BY SAM VAN CAMP
This is some major heat this week and I’m not sure how a person would fish and enjoy it.
There are better days ahead and the fall, in my opinion is one of the best times of the year to fish.
Fish such as bass do feed during these hot days and I have caught quite a few bass especially at night during these excessive hot spells but this heat doesn’t make fishing any fun.
To cool yourself off, you might want to try walking the rivers for smallmouth bass but even that is a chore this time of the year.
Smallmouth bass will leave the deep pools during these hot spells and seek relief in the faster moving parts of the river. Wading rivers will help cool you off and give you a chance to fish.
I just returned from Kansas City where my wife and I spent a week at the National Fishing Lure Collectors Club (NFLCC) National Meet. One thing great about Kansas City is that they have great ribs and we sure ate a bunch of them.
Collectors from all over the country, along with Canadians and Japanese attend these National Meets buying, selling and trading fishing lures and other fishing equipment.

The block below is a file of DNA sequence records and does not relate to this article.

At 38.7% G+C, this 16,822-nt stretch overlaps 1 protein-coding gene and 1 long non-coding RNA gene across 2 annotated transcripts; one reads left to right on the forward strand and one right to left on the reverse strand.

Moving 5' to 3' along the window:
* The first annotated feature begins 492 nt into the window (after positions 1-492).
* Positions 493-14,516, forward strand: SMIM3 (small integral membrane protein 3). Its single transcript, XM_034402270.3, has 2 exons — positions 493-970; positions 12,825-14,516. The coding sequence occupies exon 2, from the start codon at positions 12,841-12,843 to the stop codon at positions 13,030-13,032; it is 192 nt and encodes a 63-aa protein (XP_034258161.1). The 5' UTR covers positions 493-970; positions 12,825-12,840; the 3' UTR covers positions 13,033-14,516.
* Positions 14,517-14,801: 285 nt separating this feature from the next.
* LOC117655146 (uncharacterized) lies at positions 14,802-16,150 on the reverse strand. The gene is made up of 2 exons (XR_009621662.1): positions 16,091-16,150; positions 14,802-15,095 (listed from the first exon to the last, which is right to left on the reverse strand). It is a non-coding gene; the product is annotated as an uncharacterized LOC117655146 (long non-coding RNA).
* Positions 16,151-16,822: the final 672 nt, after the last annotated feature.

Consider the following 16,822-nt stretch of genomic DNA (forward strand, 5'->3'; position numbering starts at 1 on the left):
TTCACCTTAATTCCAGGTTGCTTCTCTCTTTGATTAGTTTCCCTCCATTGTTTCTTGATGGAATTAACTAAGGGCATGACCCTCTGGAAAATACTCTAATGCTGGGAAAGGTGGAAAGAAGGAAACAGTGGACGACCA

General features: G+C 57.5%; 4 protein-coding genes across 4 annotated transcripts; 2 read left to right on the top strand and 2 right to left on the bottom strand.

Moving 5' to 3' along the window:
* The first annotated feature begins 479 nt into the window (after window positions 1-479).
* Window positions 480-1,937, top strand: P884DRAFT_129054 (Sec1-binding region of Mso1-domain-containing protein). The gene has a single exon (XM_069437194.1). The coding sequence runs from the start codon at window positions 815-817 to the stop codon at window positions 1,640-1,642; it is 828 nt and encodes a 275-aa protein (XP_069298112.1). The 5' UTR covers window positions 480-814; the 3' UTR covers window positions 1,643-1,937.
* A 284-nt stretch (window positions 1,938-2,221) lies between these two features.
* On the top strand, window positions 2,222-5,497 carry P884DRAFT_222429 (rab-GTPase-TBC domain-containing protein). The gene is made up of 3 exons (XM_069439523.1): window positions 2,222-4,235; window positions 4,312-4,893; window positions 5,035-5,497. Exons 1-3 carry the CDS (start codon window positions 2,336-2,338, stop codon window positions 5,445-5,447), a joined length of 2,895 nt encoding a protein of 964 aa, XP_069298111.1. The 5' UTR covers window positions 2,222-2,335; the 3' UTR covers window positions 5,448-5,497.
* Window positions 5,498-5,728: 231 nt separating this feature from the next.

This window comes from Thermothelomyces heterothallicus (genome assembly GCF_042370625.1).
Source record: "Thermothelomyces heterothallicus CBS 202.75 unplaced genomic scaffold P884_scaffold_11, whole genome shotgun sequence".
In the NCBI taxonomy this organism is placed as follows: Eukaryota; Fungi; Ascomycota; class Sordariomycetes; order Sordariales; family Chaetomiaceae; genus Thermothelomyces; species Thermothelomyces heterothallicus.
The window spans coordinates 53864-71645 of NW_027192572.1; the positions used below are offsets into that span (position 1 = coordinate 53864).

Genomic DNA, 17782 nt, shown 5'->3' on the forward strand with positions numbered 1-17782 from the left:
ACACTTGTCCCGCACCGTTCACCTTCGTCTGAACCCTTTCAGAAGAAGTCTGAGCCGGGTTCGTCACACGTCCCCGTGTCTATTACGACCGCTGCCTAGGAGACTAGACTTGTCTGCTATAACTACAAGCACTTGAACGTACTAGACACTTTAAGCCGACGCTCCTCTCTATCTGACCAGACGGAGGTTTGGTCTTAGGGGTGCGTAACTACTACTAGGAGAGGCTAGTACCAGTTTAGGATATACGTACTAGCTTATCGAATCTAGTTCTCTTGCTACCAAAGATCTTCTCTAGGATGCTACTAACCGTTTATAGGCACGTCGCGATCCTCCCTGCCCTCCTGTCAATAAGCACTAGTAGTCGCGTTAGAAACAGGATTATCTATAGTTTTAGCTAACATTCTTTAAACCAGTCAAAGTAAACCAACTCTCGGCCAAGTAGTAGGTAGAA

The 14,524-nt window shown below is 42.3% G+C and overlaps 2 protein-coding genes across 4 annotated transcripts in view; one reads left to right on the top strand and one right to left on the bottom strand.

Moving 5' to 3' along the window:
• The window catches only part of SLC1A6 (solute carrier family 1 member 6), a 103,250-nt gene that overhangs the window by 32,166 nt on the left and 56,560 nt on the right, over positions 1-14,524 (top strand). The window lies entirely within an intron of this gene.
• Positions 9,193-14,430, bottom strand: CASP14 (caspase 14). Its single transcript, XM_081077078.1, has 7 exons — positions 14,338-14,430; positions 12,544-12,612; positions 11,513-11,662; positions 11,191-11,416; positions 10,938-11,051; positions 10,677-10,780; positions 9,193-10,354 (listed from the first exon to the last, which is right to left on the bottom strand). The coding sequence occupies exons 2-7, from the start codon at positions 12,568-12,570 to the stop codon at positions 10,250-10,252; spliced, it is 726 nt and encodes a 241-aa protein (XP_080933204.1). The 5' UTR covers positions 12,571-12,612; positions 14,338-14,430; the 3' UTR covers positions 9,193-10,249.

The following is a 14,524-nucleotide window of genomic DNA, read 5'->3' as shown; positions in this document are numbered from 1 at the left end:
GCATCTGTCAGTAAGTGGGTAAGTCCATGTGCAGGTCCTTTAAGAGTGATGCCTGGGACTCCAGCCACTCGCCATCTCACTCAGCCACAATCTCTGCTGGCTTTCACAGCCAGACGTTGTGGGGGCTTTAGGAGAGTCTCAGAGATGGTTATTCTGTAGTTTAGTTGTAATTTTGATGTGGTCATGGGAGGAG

This year there were over 500 tables of fishing tackle and most attendees thought it was one of the best Nationals ever.
Fishing lures are like coins; some were made by the millions and others were not. In fact, there are only two or three of some lures that are known. This makes them quite rare and valuable despite their condition.
The condition of a fishing lure is evaluated just as a coin collector would evaluate the condition of a coin. Those that are excellent bring a good dollar while those that are damaged bring a lesser amount. The price drops quickly if the lure is even slightly damaged.
The market this year showed that common lures bring very little and I don’t expect that to change.
Items that I saw were down were most Creek Chub lures, common Heddon lures and many types of reels. Items that seemed to bring the most interest were the really rare lures, older Rapalas, pre-Rapala Wiggle Warts just to name a few.
Many of the high dollars being paid for some of the more recent lures are going to fishermen rather than collectors.
These anglers have found that certain lures are producing fish and are not afraid to pay good dollars for them.
At any rate, Kansas City was a really good time and a great show and lots of tackle was sold, traded and purchased. It is almost worth the 425 mile drive just to eat the ribs.
Sam Van Camp writes about the outdoors on Fridays and Sundays. Call him at 662-6559. Fax: 446-6648. E-mail: email@example.com